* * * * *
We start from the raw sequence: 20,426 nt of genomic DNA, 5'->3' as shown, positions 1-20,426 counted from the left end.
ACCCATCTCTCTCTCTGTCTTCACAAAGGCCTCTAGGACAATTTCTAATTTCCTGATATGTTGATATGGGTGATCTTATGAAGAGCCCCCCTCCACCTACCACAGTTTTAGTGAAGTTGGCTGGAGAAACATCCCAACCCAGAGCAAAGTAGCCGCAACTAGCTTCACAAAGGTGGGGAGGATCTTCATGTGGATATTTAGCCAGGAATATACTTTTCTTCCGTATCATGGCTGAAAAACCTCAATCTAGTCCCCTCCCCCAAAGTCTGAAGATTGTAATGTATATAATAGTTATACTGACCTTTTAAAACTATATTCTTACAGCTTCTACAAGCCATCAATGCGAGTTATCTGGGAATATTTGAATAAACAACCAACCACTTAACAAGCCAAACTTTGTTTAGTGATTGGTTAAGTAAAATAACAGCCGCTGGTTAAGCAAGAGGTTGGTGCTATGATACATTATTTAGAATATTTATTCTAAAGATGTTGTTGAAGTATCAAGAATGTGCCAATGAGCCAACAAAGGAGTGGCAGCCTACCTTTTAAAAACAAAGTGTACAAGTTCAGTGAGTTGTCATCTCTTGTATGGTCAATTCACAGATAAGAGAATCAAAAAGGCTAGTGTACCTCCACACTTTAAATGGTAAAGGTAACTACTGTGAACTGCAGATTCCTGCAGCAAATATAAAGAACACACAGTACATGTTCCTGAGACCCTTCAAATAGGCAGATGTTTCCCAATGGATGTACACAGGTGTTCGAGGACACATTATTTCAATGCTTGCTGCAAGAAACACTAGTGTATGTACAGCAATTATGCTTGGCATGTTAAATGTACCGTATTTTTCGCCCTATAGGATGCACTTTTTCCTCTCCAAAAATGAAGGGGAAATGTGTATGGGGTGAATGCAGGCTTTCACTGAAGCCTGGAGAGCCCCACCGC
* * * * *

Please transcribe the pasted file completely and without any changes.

We start from the raw sequence: 20,426 nt of genomic DNA, 5'->3' as shown, positions 1-20,426 counted from the left end.
ACCCATCTCTCTCTCTGTCTTCACAAAGGCCTCTAGGACAATTTCTAATTTCCTGATATGTTGATATGGGTGATCTTATGAAGAGCCCCCCTCCACCTACCACAGTTTTAGTGAAGTTGGCTGGAGAAACATCCCAACCCAGAGCAAAGTAGCCGCAACTAGCTTCACAAAGGTGGGGAGGATCTTCATGTGGATATTTAGCCAGGAATATACTTTTCTTCCGTATCATGGCTGAAAAACCTCAATCTAGTCCCCTCCCCCAAAGTCTGAAGATTGTAATGTATATAATAGTTATACTGACCTTTTAAAACTATATTCTTACAGCTTCTACAAGCCATCAATGCGAGTTATCTGGGAATATTTGAATAAACAACCAACCACTTAACAAGCCAAACTTTGTTTAGTGATTGGTTAAGTAAAATAACAGCCGCTGGTTAAGCAAGAGGTTGGTGCTATGATACATTATTTAGAATATTTATTCTAAAGATGTTGTTGAAGTATCAAGAATGTGCCAATGAGCCAACAAAGGAGTGGCAGCCTACCTTTTAAAAACAAAGTGTACAAGTTCAGTGAGTTGTCATCTCTTGTATGGTCAATTCACAGATAAGAGAATCAAAAAGGCTAGTGTACCTCCACACTTTAAATGGTAAAGGTAACTACTGTGAACTGCAGATTCCTGCAGCAAATATAAAGAACACACAGTACATGTTCCTGAGACCCTTCAAATAGGCAGATGTTTCCCAATGGATGTACACAGGTGTTCGAGGACACATTATTTCAATGCTTGCTGCAAGAAACACTAGTGTATGTACAGCAATTATGCTTGGCATGTTAAATGTACCGTATTTTTCGCCCTATAGGATGCACTTTTTCCTCTCCAAAAATGAAGGGGAAATGTGTATGGGGTGAATGCAGGCTTTCACTGAAGCCTGGAGAGCCCCACCGC